Friday, September 19, 2008

Dear Baseball Fans Everywhere

I know his club probably won't make the playoffs and I know it's not a sexy pick (or award for that matter), but someone needs to be Fredi Gonzalez' advocate. He is the National League Coach of the Year and, although I see the argument for Phil Garner in Houston and maybe Tony LaRussa in St. Louis, it's not too close.

The most obvious argument is that Florida is 5 games behind the New York Mets for the wild card lead, almost certain to finish with a winning record, and seems to be finishing with a flourish (as evidenced by the sparkling new 8 game winning streak). All this after trading away Miguel Cabrera in the off-season. Sadly, the D-Train doesn't even deserve mention at the moment.

The second most obvious argument is the barely breathing horse that is the payroll issue. Usually, this is a tired subject. We've heard ad nauseam about small market teams v. the juggernauts. Then teams like Minnesota and Oakland came along and deflated the matter even further by proving contention does not have a $100 million price tag. However, the issue recaptures its significance in the Sunshine State. The Marlins check in at dead last with a $21 million payroll. They are the only collection of players who do not average 7 figures and it's not even close. Next up the rung is Tampa Bay's total of $43 million. That is not a typo; the Ray's payroll is double that of its Senior Circuit counterpart. Yet the Marlins resolutely contend almost as effectively as Tampa.

But the most important and impressive argument requires a bit more research. Only a bit. As in clicking on the roster link or googling the Marlins' roster. Unless you happen to be familiar with it, you must do this to truly appreciate what Gonzalez has achieved, coaxing these players into contention. The offense is one thing - it's young and unproven, but the talent is there with guys like Hanley Ramirez, Dan Uggla, Mike Jacobs, Jeremy Hermida, Jorge Cantu etc. Of course, that's true of most offenses outside of the NL West (my poor, poor Giants). The difference is that, for whatever reason, Fredi got kinetic performance from the talent potential.

Still, the real proof of Fredi Gonzalez' 2008 masterpiece is in the pitching staff. I happen to be familiar with it since I play fantasy baseball and drafted Justin Verlander, Aaron Harang, Manny Corpas, and Joe Borowski. My own staff was, ahem, fluid all season so I picked up some of the Florida guys from time to time. Unless you were in a similar situation, you probably couldn't name 2 guys in the starting rotation. And I'm including Marlins' fans.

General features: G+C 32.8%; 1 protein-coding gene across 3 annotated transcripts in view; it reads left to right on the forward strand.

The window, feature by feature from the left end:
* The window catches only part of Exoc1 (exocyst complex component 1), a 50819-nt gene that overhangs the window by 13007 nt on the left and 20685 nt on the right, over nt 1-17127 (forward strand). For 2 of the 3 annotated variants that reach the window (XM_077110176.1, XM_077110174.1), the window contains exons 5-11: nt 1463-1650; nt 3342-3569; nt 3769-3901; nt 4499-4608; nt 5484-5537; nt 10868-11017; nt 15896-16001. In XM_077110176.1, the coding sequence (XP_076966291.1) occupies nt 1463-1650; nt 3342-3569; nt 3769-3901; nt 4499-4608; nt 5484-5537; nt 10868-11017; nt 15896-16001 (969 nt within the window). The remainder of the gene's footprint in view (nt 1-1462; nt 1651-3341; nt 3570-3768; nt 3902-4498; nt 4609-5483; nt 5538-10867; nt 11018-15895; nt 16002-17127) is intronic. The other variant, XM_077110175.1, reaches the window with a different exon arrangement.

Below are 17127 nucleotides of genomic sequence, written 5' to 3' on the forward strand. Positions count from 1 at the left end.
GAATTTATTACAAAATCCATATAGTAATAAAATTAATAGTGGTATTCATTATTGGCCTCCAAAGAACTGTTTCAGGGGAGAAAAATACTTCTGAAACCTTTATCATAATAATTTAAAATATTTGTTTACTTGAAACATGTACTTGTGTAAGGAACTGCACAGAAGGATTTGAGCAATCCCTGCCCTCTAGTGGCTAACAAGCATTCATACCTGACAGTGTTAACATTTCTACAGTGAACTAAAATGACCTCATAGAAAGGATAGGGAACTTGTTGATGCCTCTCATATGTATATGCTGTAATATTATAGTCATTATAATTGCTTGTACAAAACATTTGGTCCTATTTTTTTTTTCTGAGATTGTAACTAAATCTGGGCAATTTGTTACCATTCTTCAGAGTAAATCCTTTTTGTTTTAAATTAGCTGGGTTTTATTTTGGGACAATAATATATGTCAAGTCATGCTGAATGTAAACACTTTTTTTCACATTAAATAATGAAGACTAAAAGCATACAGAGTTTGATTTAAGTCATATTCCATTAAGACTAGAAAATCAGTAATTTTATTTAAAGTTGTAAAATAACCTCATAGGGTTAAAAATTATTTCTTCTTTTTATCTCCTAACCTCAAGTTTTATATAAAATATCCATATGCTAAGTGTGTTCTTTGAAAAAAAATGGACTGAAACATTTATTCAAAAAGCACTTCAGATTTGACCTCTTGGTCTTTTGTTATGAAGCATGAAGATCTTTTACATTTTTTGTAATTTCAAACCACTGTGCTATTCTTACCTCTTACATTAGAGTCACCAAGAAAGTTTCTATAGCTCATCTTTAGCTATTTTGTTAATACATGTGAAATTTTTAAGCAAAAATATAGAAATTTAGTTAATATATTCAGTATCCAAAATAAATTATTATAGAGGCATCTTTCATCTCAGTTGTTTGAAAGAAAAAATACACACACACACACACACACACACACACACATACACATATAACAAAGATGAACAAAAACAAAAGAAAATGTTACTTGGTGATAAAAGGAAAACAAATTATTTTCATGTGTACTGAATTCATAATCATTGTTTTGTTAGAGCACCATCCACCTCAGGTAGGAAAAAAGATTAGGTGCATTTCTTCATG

The murderer's row that has lead Florida to its current lofty perch, sitting on a record that is 12 games over .500, consists of Chris Volstad, Josh Johnson, Anibal Sanchez, Ricky Nolasco, and Scott Olsen plus some duct tape and chewing gum. I think that's 3 ligament replacements, a rookie, and Scott Olsen; not usually the recipe for 82 wins with 10 to play.

The bullpen is an collection of headliners to rival the starting rotation, but that's pretty much the case for every team. While Fredi has gotten decent innings from his guys, that's barely significant in comparison to his other monumental achievements. In fact, that the Marlins contend despite a less-than-stellar bullpen would indicate that Gonzalez has been able to minimize its negative impact through effective and efficient management. Another gold star.

There is simply no other manager who has done as much with as little as Fredi Gonzalez. Of course, the media is probably salivating at this point over the thought of giving the award to Lou Pinella in Chicago or Jerry Manuel in New York. Or (can you imagine?) Joe Torre for his first season of work after leaving New York! Talk about stories for weeks without having to do any actual work; that's the modern journalist's ideal. The fact that none of these 3 men deserve the award is just a minor little snag.

Kind of like integrity.

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